Smart Track Early Outcomes & Best Practices

Smart Track Early Outcomes

Early Intervention and Identification for Students Who Withdraw

Students often find out late in the process that dropping a course or withdrawing completely impacts financial aid for the current term or for subsequent terms. 

Best practice - withdrawal process: Starting the withdrawal process with the financial aid office first is recommended as a best practice.  Students who speak with a financial aid officer prior to speaking with an academic advisor and before withdrawing from a course or for a term may have a better understanding of the impact on their financial aid, may rethink their decision to withdraw and may seek assistance to help them succeed. 

Ensure academic advisors are aware of a possible impact on financial aid for financial aid recipients.  Academic Advisors do not need to be experts in financial aid, but should advise students that if they are a financial aid recipient, they should speak with the financial aid office before selecting or changing courses - to ensure the academic choice they make does not impact their eligibility. Financial aid can train advisors who coach students about course and major selection to understand Federal and State administered financial aid eligibility requirements.

Best Practice - Early Identification:  Students, who withdraw, whether formally or informally, are at risk for not completing their degree, defaulting on student loans and not becoming successful in their academic and career pursuits.  Early identification of students who informally withdraw or intend to withdraw is key in helping these students reengage at a campus, helping them to acclimate to their campus environment and preventing them from becoming delinquent on student loans, ultimately reducing the risk for default.


Student Billing

Students and families often find the billing notifications and information unclear.  They are often unsure of the charges presented as they sometimes do not reflect information they felt was shared during the initial process when applying and being accepted by a campus. 

Best Practice: A standardized student bill is an important next step in the goal of transparency and providing clear and consistent messages to students and families to help them understand what is owed and why.  The process behind the scenes does not need to change, but the presentation to students and families – much like the standard SUNY Smart Track award letter – is an important next step for transparent and clear messages.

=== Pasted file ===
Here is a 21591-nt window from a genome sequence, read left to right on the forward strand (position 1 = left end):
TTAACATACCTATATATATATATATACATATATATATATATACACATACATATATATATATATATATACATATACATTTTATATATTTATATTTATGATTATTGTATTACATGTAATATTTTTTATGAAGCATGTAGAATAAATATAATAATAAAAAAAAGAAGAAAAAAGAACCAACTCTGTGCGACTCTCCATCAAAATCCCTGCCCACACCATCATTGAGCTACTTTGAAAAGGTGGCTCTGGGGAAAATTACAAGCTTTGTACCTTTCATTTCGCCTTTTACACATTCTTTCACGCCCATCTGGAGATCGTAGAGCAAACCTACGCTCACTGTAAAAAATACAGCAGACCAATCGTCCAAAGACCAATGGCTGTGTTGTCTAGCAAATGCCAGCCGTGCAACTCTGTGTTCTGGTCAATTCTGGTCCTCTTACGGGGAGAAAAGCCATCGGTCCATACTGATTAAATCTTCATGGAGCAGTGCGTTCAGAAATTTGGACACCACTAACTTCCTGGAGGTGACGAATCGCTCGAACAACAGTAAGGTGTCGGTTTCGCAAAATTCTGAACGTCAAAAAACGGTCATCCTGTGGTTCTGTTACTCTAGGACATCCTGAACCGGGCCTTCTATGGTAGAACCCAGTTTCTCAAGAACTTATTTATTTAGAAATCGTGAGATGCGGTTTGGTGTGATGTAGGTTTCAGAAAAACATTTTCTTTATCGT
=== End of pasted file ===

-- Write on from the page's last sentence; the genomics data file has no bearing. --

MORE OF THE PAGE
Refunds

Third party providers - Many campuses use third party providers to disburse student credit or refunds.  These providers often offer various options for students to receive these funds. 

Best Practice: Campuses should periodically review contracts with third party providers to ensure students are receiving the best benefits.  Campuses should also periodically review a sample of students to ensure the process is working and is timely.


Student Refund Communications

The term “refunds” often times refers to the amount of student loan funds left over and made available to the student after all direct costs have been paid to the campus.  This can also be referred to as a “credit” on the student’s account. 

Best Practice: When notifying the student of the student loan credit it is crucial to counsel the student to ensure they understand the funds are part of their student loan and must be paid back with interest.  It is important for campuses to check letters to students for wording.  The term “refund” can be misleading and misunderstood by the student. 


Gather and Maintain Student and Family Contact Information

Best Practice: During any point of contact with students and/or their families, administrators and staff should verify contact information as a standard best practice across campus.  Current contact information promotes better communication and can improve student retention, success and ultimately help prevent delinquency and default.

Campuses should review their procedures regarding the email address they require students to use for campus communications.  Keep in mind that once a student leaves campus they may not have access to a campus email address.  How long does your campus maintain a campus email address?  A lost connection with a student may prevent campus staff from reaching out to a student once he or she has withdrawn. Importantly, if a campus email address is the contact information used for a student in the National Student Loan Data System (NSLDS), it can also impact a student’s repayment of a federal student loan, possibly resulting in delinquency and/or default.


Communicating Future Aid Eligibility to Transfer or Readmitted Students with Poor Academic History

Known disqualification for future semesters was not communicated to student at acceptance:

Example: Student is accepted into college and awarded financial aid for first semester.  Regardless of academic performance for this semester, the student may have no ability to recover GPA or progress to meet criteria for aid for future semester(s).  Financial aid is denied for future semester(s).

Best Practice: Counseling for students with poor academic history should be very clear regarding future aid before a readmitted or transfer student enrolls. 

Student Financial Aid Services